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Accuracy • Independence • Integrity

November 24, 2017   |   Ithaca, NY

Life & Culture

Review: The Gorillaz devolve in their disappointing return

Humanz

Gorillaz

A conglomeration of artists, sounds and melodies mix together in “Humanz,” the new album from Gorillaz. Despite featuring a cluster of talented artists including Vince Staples, Danny Brown, Kelela, Mavis Staples and Pusha T. Damon Albarn, Jamie Hewlett and his group of performers, Gorillaz did not manage to create a playlist worthy of praise.

Back in 2016, Albarn began writing songs for “Humanz” in which he described America as a terrifying dystopia. The album was created in response to the divisive presidential campaign of Donald Trump. Despite this impassioned premise, Albarn is unable to make a dynamic album.

The playlist consists of 26 tracks intertwined with short, several-second speaking interludes. These interludes disrupt the thin string of cohesiveness that tries to tie this album together. Each track expresses a weak sense of liberal power. A self-proclaimed “party album for a world gone mad” is only valid if everyone at the party is too intoxicated to listen to the songs.

There is little to no variety in the synth beats that try to push each song forward. The awkward solos and pauses detract from the dystopian lyrics. All of the songs share a similar beat that causes the entire playlist to blur together. The songs also lack cohesive, dance-friendly rhythms, which is unfortunate, especially because this is supposed to be a party playlist.

The first track on the album is a 23-second interlude titled “I Switched My Robot Off.” The speaker simply repeats the title and then follows it with, “And I’m normal/ But I retain less.” The song lacks thoughtful lyrics and meaning. As the track ends, it transitions into the next song without any pauses. Despite the meaningless content of his tracks, Albarn’s one success is his ability to create seamless transitions.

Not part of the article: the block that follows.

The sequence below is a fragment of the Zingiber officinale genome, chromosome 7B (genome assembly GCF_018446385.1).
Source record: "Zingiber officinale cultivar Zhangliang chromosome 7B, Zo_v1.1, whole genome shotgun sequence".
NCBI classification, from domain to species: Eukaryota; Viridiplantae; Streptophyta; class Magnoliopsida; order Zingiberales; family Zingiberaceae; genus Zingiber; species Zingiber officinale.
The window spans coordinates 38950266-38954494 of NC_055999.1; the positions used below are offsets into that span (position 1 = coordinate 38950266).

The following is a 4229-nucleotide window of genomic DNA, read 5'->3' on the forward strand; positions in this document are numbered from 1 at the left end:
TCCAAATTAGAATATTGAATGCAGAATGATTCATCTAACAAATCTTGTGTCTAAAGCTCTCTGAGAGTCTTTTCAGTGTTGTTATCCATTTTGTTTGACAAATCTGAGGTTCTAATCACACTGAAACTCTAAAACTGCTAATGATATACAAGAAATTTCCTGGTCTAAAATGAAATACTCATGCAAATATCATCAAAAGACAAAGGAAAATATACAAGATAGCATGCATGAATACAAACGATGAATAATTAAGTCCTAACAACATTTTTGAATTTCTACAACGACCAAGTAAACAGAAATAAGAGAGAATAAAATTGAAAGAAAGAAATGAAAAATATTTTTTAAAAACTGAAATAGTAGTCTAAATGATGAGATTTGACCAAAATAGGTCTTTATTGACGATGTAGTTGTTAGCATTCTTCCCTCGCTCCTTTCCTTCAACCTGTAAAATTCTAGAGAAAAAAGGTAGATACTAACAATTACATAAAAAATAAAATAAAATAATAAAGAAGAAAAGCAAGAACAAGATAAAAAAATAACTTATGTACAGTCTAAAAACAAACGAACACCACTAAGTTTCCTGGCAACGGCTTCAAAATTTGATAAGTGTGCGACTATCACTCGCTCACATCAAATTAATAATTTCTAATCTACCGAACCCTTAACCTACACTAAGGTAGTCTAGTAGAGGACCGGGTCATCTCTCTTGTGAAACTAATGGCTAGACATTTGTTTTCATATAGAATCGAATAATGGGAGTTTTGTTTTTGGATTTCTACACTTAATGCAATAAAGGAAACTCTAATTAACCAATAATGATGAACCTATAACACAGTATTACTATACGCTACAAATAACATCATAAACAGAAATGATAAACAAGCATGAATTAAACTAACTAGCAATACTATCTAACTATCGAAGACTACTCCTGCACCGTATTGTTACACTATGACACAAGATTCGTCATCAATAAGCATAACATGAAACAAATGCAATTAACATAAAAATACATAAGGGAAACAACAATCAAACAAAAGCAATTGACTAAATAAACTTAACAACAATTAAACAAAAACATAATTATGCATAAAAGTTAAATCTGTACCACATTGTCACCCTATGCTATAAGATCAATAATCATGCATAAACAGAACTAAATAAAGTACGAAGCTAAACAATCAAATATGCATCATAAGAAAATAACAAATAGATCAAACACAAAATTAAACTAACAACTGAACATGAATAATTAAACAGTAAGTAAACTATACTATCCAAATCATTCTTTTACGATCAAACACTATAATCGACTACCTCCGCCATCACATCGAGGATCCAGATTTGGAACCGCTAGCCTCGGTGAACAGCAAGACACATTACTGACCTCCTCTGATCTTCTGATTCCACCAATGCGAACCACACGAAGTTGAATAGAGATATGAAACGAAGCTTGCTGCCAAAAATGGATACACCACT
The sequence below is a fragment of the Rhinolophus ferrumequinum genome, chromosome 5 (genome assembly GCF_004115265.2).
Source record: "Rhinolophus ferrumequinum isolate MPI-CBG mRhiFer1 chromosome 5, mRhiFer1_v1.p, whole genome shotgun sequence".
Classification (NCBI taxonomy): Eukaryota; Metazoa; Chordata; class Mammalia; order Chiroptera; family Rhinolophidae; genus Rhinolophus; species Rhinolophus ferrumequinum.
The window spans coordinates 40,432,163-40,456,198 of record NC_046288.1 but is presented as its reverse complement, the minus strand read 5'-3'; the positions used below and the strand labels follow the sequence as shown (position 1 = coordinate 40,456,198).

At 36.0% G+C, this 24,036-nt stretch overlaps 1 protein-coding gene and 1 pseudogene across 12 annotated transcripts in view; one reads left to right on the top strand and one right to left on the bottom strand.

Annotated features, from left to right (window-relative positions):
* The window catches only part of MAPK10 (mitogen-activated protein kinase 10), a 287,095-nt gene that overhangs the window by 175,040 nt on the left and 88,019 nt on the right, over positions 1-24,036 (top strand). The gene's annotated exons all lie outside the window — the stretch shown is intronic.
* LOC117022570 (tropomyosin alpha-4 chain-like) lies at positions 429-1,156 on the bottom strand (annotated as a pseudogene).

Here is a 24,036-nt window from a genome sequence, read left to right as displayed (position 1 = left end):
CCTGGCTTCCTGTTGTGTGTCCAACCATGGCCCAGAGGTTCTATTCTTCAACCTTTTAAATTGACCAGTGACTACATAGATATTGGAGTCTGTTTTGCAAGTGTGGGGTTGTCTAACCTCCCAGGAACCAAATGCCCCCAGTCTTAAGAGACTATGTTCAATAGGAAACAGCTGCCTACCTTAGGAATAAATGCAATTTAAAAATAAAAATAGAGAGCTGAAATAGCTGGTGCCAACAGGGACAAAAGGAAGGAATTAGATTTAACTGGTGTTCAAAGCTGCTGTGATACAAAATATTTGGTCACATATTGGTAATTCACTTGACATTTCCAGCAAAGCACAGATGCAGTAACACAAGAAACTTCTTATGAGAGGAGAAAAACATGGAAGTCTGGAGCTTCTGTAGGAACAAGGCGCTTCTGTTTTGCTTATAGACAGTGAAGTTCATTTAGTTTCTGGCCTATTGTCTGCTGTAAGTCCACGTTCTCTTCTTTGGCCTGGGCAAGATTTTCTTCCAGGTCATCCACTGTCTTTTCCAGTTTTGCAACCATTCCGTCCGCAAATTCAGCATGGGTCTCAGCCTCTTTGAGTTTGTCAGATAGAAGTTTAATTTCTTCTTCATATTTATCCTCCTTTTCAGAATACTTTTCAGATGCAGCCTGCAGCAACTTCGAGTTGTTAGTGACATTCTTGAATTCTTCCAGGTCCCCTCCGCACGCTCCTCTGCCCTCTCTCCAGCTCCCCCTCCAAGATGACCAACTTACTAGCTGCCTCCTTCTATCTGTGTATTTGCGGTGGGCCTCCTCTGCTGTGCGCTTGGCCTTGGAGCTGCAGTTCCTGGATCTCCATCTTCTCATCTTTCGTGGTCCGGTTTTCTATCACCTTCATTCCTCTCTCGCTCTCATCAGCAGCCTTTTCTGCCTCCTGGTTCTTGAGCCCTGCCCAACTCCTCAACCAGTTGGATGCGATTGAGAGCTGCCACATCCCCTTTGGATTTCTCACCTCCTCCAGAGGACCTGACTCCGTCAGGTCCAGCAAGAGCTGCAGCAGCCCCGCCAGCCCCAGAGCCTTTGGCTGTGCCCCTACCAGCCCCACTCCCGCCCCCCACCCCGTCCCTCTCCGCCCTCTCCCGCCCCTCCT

“Momentz” is the fifth track on the playlist and the worst. The synth beat overpowers the entire song and makes it difficult to pay attention to the lyrics. The irritating autotuned voice is reminiscent of pop music from 2010. The bridge is equally confusing because it lacks lyrical depth. The overall meaning of the song is lost within bland harmonic choices.

The 17th track, “Hallelujah Money,” is disastrous. The singer does not have a pleasant tone, and his rhythm does not even remotely match the instrumental part. The tune is confusing to understand and simply not enjoyable to listen to. The way the awkward synth riffs run against the speaking interlude is just strange. The meaning is indeterminable, and the song ends with a yell, leaving listeners utterly confused.

“Circle of Friendz” is the last song on the playlist. This song brings the entire album to a short 49 minutes in overall playtime. The song is two minutes of voices repeating the title over and over again in a boring hymn. There is no variety to the song, except the 10 seconds where they say a different phrase. After listening to the song, it is abundantly clear that Albarn wants to emphasize his circle of friends. However, no deeper meaning can be extracted from this absurd song.
Albarn and his group tried to compose a playlist full of liberal power and solidarity. Albarn claims that his album promotes social unity and rebellion against an unwanted authority figure. The album would have been stronger if Albarn hadn’t simply stuck to a very simple monotone synth beat. None of the singers showcased any type of real singing talent or skill. The album is entirely too reminiscent of an EP made on a teenager’s laptop.

Meg Tippett can be reached at mtippett@ithaca.edu or via Twitter: @megtippett